Upon careful review of the record and the M&R, the court adopts the cogent analysis contained in the M&R. The Veterans Judicial Review Act of 1988, 38 U.S.C. § 511(a) provides the exclusive process by which veterans may adjudicate claims relating to veterans' benefits. See Butler v. United States , 702 F.3d 749, 753 (4th Cir. 2012) (stating that "§ 511 precludes jurisdiction over cases where adjudicating veterans' claims requires the district court to determine whether the VA acted properly in handling a veteran's request for benefits and also to those decisions that may affect such cases") (internal quotations omitted). In addition, the court notes that plaintiff's assertions in his proposed complaint are repetitive and largely nonsensical. Accordingly, plaintiff's claim seeking to have the court review the VA decision regarding his benefits status, and decisions related thereto, and the additional nonsensical allegations, must be dismissed for lack of subject matter jurisdiction.

Furthermore, plaintiff has filed three actions previously in this court, in addition to the present matter, all asserting duplicative, frivolous, claims.[1] There is not a good faith basis for pursuing the repetitive claims, as has been communicated by the court's prior orders, as well as the orders of the Fourth Circuit court of appeals. These filings burden the court's resources unnecessarily. A pre-filing injunction, at this time limited to suits by plaintiff against the U.S. Department of Veterans Affairs, will be narrowly tailored to limit such vexatious lawsuits. In addition, plaintiff has received notice of the magistrate judge's recommendation to impose a pre-filing injunction and an opportunity to object thereto, and no objections have been received. Accordingly, upon the basis of these factors, see Cromer v. Kraft Foods N. Am., Inc. , 390 F.3d 812, 817 (4th Cir. 2014), the court adopts the recommendation of the magistrate judge to enter a pre-filing injunction on the terms stated below.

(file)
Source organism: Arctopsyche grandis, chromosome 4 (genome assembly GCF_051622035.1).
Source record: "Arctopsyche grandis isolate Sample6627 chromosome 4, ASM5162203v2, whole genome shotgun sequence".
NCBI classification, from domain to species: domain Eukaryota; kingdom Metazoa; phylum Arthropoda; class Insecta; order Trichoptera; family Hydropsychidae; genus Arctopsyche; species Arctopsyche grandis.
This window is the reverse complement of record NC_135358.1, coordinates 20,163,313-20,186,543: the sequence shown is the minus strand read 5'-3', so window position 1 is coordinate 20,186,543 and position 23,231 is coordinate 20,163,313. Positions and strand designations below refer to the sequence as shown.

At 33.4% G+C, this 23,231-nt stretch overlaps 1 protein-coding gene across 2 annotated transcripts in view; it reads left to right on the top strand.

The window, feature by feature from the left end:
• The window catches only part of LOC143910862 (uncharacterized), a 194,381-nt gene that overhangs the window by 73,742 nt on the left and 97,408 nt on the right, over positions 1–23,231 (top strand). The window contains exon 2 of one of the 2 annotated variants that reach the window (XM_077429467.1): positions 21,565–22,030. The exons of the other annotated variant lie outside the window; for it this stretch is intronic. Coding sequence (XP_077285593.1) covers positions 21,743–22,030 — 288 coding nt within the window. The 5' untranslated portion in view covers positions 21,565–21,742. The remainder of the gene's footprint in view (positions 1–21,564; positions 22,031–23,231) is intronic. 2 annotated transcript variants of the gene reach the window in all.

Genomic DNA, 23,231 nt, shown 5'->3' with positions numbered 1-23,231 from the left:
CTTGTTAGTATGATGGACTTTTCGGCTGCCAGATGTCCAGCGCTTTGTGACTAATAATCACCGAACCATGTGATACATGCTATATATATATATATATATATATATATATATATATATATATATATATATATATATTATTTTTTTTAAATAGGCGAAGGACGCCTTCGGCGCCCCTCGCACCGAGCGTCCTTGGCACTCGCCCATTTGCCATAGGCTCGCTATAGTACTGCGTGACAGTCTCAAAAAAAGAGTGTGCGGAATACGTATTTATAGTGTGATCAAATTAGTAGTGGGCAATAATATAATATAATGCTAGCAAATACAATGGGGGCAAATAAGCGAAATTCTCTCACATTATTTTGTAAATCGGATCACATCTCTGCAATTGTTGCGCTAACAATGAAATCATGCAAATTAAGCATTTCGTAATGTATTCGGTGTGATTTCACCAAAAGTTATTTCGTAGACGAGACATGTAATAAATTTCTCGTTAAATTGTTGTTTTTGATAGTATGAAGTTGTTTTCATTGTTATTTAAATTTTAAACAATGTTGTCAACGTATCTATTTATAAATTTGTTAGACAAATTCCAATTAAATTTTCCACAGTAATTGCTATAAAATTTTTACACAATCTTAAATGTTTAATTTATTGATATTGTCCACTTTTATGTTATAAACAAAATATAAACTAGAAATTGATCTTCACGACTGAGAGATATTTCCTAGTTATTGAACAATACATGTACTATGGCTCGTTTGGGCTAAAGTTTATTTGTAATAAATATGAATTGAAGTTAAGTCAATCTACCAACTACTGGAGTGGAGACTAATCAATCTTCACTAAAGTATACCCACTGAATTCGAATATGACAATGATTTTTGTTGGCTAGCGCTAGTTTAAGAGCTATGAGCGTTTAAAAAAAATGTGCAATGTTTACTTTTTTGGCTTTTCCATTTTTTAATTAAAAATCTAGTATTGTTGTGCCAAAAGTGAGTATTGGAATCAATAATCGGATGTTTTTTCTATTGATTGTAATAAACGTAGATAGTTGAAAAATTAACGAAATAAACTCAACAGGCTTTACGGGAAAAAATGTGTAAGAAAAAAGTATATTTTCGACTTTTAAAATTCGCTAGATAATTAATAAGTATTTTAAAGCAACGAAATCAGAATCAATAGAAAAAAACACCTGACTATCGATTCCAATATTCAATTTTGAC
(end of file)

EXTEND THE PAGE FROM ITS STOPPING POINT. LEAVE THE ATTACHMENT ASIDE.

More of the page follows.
Based on the foregoing, upon de novo review of the record and the recommendation in the M&R, the court ADOPTS the recommendation of the magistrate judge, and plaintiff's action is DISMISSED pursuant to 28 U.S.C. § 1915(e)(2). The clerk is DIRECTED to close this case.

In addition, the court hereby ENJOINS plaintiff from filing in this district any motion or lawsuit against the U.S. Department of Veterans Affairs. If plaintiff files any motion or lawsuit in this district asserting claims against the U.S. Department of Veterans Affairs, the clerk is DIRECTED to return without filing any such document, or to strike any such document from the record and return the document to plaintiff. In addition, plaintiff must attach a copy of this injunction to any complaint or motion for leave to proceed in forma pauperis filed in this judicial district, regardless of the subject matter of the lawsuit or motion.